Total RNA was extracted from the cell lines, one patient with t(14;18)(q32; q21) with available material from peripheral blood (case 2), the blood lymphocytes from 16 healthy donors, 2 reactive lymph nodes, and 5 normal spleens, using the RNeasy kit (Qiagen, Valencia, CA). First-strand cDNA synthesis was performed using the GeneAmp kit with random hexamer primers (RNA PCR system; PE Applied Biosystems, Foster City, CA). On the basis of the published sequence of MALT1 gene (GenBank accession no. AF130356), a set of gene-specific primers to produce a product of 124 base pair (bp) was designed using the Primer Express program (PE Applied Biosystems), as follows: forward 5′ TGAGATGCGTAATGCTGTGG 3′ at exon 10, and reverse 5′ TATGGATTTGGAGCATCAACG 3′ at exon 11. These primers include an intron of 11 kilobase (kb), thus avoiding gDNA contamination. Real-time monitoring of PCR reactions was performed using the ABIPrism 7700 (PE Applied Biosystems) and the SYBR Green I dye, which binds preferentially to double-stranded (ds) DNA. The reactions were carried out in a total volume of 50 μL according to the manufacturer's instructions. MALT1 mRNA expression was normalized by using GADPH and TATA-binding protein (TBD) housekeeping gene products as endogenous control of expression.28 Each cDNA sample was analyzed in triplicate with appropriate negative controls. MALT1/TBP expression ratios were calculated in the normal samples. The median value of all these measurements was 1.08 (± 0.07), which was assigned the value of 1. After the MALT1 gene standardization and normalization, MALT1 mRNA expression was quantified in the 40 patient samples; measurements in the patients were expressed with respect to the value of 1.

Immunohistochemistry

Paraffin section and cytospin immunohistochemistry were performed using routine methods with a wide panel of monoclonal antibodies (MAbs). Flow cytometric immunophenotypic analysis was performed in case 2. For BCL10 detection, a mouse MAb (clone 151) that recognizes an epitope in the carboxy terminus of BCL10 was used.29 For MALT1 staining, a mouse MAb raised against the amino-terminal portion of the protein was kindly provided by Dr V. Dixit (Genentech, South San Francisco, CA).17

Western blotting analysis

Cell pellets and frozen tissue sections were homogenized in 50 mM Tris (tris-(hydroxymethyl)aminomethane-HCl) (pH 8.0), 150 mM NaCl, 0.02% sodium azide, 0.1% sodium dodecyl sulfate (SDS), 1% Nonidet P-40, 0.5% sodium deoxycholate, 100 mg/mL phenylmethylsulfonyl fluoride, and 1 mg/mL leupeptin. The protein concentration of each extract was quantified and equal amounts of protein from each sample were mixed with SDS loading buffer, separated on 8% polyacrylamide gels, and eletrotransfered onto nitrocellulose membranes. The membrane was sequentially incubated with a MALT1 N-terminal antibody, biotinylated rabbit antimouse immunoglobulin, and alkaline phosphatase–conjugated avidin and was finally visualized with 5-bromo-4chloro-3-indolyl phosphate and nitroblue tetrazolium. For more information, see “Methods” in the data supplement on the Blood website.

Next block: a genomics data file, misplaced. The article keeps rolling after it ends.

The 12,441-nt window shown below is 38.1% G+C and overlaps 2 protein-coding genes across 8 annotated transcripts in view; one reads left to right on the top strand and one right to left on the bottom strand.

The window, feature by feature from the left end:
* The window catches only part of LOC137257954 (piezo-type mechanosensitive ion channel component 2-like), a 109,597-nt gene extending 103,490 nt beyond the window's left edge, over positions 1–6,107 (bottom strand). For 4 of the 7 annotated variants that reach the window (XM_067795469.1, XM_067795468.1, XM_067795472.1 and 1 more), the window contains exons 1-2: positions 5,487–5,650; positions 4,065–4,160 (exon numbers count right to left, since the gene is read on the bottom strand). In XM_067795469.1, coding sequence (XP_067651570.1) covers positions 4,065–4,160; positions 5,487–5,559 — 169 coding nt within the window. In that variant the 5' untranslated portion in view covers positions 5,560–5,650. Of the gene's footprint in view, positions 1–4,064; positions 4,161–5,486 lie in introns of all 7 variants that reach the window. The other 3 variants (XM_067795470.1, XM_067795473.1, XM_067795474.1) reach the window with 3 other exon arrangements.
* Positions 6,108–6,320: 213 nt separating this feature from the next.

Results

t(14;18)(q32;q21) may involve MALT1 rather than BCL2 in both MZLs and MALTs

The t(14;18)(q32;q21) occurs frequently in follicular and diffuse B-NHL, but is seen rarely, if at all, in other histologic subtypes of mature B-cell malignancy. The detection of 2 cases, one with MALT lymphoma and the other with MZL with this translocation, was therefore unexpected and prompted our investigation of the breakpoints. Clinical characteristics and karyotypes on the 2 patients with t(14;18)(q32;q21) are shown in Table 1. The t(14; 18)(q32;q21) was indistinguishable cytogenetically from the one characteristic of FCL. Case 1 was a histologically typical orbital MALT lymphoma, which has remained in remission since treatment with local radiotherapy (Figure 1A). In contrast, case 2 was an aggressive lymphoma that presented with pulmonary infiltration, pleural effusion, massive splenomegaly, and lymphocytosis of mature B cells (CD20+, CD5-, CD10-, CD3-, CD43-, FMC7+, CD23-). A diagnosis of MZL in leukemic phase was made on the basis of both the histologic appearances and the immunophenotype of the peripheral blood cells (Figure 1B-C). However, the possibility that this case represented a case of transformed MALT lymphoma cannot be entirely excluded. Sections of the spleen showed that the malignant cells expressed IgD, but failed to express DBA44 and appeared to coexpress CD43, both unusual findings in splenic MZL29 (data not shown). Despite initially achieving complete remission with combination chemotherapy, the patient had a relapse within 1 year (Figure 1D).

Figure 1.

Histology, cytology, MALT1, and BCL10 expression in B-cell lymphomas with t(14;18)(q32;q21) involving MALT1 (A) Hematoxylin and eosin–stained section of case 1 showing typical centrocyte-like cells of MALT lymphoma. (B) Hematoxylin and eosin–stained splenic section of case 2; inset shows the morphology of tumor cells in the marginal zone. (C) Peripheral blood smear of case 2 at diagnosis. May-Grünewald-Giemsa stain. (D) Peripheral blood smear at transformation from case 2 shows blastic cells with abundant cytoplasm, irregular nuclei with nucleoli. May-Grünewald-Giemsa stain. (E) Immunohistochemstry for MALT1 in case 1 showing high levels of the protein in the cytoplasm of all tumor cells. Stained with hematoxylin. (F) Case no. 1 stained with BCL10 Mab 151 showing increased cytoplasmic BCL10 expression. Original magnifications: × 400 (A, B inset, E-F); × 100 (B); and × 1000 (C-D).